It is noteworthy that the double-barred cross which is the principal charge in the Slovak arms is also repeated in the arms of the See. In the arms of the Diocese of Greensburg the double-barred, or patriarchal, cross is taken from the arms traditionally associated with the Order of St. Benedict and are included as an allusion to the Benedictine monks of St. Vincent Archabbey who have been present in that part of Pennsylvania since 1846 and have ministered to Catholics there since before the foundation of the diocese in 1951. In fact, the Benedictines founded the cathedral parish before it even was a cathedral and graciously gave it back once it had been designated as the cathedral church. In addition, the monks run a major seminary which is the seminary the new bishop attended. So that particular charge can have multiple significance for the armiger.
The explanation included in the worship program for the event says among other things that the colors have significance for the armiger. One sentence says, “The darker red at the top of the shield represents the blood of martyrs, and the lighter red below it represents fire; together they symbolize the martyrdom of St. Lawrence, Bishop Kulick’s patron saint.” To that I can only add that there are no shades of difference in heraldic colors and no set meanings to the what a particular color means. Another section of the explanation says this (somewhat unbelievably), “The blue shadow on top of the hills symbolizes how Christ illuminates the world, and blue is the color of the Blessed Virgin Mary, the diocesan patroness as Our Lady of the Assumption. The shadows and highlights at the top of the mountains where the red and blue come together also represent St. Joseph.”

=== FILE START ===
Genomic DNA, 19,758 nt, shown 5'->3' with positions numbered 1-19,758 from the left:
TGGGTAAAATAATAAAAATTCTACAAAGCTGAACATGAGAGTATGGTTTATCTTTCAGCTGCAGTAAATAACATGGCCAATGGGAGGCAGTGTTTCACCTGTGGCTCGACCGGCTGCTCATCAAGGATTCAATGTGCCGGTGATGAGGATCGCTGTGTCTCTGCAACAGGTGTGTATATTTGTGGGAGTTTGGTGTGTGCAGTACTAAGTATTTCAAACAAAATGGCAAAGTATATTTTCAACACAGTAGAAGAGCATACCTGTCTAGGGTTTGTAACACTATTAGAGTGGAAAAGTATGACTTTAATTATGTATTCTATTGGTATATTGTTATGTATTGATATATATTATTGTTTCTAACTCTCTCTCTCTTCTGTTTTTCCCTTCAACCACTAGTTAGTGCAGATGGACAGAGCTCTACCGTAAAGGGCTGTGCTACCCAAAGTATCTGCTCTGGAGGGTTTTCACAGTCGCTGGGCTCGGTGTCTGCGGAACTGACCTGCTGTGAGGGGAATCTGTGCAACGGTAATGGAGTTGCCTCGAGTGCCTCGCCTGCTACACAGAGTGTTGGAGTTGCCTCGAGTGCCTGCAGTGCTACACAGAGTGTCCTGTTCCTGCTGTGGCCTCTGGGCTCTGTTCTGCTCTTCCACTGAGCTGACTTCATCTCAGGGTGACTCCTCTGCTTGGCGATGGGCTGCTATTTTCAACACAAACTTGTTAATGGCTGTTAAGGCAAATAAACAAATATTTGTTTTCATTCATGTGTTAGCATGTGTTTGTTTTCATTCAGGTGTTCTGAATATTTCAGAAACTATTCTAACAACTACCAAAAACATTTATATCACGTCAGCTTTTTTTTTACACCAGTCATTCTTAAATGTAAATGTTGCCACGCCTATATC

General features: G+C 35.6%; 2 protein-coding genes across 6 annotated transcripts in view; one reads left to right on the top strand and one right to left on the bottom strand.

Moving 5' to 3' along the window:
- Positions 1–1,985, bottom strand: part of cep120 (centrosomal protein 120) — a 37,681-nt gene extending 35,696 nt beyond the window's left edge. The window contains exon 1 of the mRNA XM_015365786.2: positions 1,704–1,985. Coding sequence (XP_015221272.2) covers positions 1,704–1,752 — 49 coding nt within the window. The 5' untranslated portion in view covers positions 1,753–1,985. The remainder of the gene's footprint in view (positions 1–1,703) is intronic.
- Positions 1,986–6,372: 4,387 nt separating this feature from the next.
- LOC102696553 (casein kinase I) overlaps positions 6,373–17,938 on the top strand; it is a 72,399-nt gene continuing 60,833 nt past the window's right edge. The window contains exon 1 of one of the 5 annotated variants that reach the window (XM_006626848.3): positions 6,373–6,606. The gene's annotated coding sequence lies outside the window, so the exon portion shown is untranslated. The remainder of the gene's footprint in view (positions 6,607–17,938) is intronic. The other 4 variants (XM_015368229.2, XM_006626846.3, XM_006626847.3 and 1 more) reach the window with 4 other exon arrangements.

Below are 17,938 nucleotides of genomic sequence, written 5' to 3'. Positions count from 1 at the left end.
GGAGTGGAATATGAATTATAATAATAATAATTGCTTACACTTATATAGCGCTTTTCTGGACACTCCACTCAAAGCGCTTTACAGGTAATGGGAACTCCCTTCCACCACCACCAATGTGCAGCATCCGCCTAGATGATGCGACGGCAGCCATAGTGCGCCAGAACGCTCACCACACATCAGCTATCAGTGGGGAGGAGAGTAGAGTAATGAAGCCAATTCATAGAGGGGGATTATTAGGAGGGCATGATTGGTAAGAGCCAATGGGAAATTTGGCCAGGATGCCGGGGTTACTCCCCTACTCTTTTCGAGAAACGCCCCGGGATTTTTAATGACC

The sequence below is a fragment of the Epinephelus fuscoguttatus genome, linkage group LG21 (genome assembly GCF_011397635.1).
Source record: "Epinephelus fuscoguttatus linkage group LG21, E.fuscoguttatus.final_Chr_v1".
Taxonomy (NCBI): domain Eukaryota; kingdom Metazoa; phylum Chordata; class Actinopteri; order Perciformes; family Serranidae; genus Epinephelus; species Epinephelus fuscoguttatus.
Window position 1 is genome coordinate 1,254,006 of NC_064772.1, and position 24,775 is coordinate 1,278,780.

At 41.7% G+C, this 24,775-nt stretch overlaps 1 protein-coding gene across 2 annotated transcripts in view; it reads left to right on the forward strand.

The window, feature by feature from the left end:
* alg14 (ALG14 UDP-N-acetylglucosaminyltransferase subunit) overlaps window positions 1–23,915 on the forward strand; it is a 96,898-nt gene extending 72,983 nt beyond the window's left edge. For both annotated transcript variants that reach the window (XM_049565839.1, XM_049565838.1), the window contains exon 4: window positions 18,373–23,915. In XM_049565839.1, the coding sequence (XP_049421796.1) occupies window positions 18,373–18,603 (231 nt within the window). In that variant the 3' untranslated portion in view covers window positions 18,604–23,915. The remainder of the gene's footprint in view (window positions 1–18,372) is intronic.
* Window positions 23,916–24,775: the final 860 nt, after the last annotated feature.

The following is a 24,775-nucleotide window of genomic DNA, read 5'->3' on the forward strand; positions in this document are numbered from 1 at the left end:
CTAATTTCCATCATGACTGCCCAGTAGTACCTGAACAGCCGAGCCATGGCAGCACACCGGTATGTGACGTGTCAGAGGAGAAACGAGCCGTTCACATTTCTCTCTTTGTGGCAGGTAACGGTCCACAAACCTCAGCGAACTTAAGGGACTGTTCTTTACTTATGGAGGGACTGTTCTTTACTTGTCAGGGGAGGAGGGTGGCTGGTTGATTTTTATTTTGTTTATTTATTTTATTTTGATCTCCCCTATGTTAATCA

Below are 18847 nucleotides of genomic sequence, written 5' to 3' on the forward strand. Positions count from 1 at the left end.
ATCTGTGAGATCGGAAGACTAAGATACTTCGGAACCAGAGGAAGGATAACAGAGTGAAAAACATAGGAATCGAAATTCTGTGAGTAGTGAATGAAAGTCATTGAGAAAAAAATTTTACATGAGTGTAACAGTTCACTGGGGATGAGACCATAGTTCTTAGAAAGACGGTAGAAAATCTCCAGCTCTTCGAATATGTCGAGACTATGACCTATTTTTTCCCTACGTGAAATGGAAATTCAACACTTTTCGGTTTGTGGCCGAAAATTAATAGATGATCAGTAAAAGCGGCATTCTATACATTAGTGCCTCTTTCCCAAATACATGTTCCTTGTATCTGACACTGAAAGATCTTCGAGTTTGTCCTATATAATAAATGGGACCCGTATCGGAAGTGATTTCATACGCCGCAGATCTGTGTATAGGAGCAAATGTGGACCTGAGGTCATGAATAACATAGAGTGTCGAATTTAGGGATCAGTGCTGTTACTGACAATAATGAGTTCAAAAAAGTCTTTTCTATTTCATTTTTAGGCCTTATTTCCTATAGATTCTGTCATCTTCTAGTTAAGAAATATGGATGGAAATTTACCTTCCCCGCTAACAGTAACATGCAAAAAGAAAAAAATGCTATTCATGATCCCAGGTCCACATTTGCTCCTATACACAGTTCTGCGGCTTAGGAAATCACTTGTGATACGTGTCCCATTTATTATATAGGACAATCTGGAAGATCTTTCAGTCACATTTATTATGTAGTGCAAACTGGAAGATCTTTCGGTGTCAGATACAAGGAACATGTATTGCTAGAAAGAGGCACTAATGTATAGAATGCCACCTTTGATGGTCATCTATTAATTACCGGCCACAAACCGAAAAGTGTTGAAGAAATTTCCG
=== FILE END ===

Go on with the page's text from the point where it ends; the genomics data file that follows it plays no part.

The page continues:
Really? Shadows and highlights represent St. Joseph? How? And how, specifically, is a highlight blazoned? So, while I don’t doubt that all these meanings are significant to the armiger, or that at least he thinks they are, but this isn’t heraldry. Such subtleties may be present in the mind of a graphic artist but not in the science of heraldry. This is all a bit too “over the top” and focuses on the wrong things.
The coat of arms was done by Sig. Poletti of Italy who also did the coat of arms of Bishop Kulick’s predecessor, Bishop Malesic, now of Cleveland.
On January 15 the Most Rev. Michael Fisher (62) a priest and Auxiliary Bishop of Washington, DC was installed as the 15th Bishop of Buffalo, NY. The arms he assumed on becoming a bishop in 2018 impale nicely with the handsome canting arms of the See of Buffalo.
On January 12th, the Most Rev. David Bonnar (58) a priest of Pittsburgh will be ordained a bishop and installed as the 6th Bishop of Youngstown, Ohio. The coat of arms he is assuming is: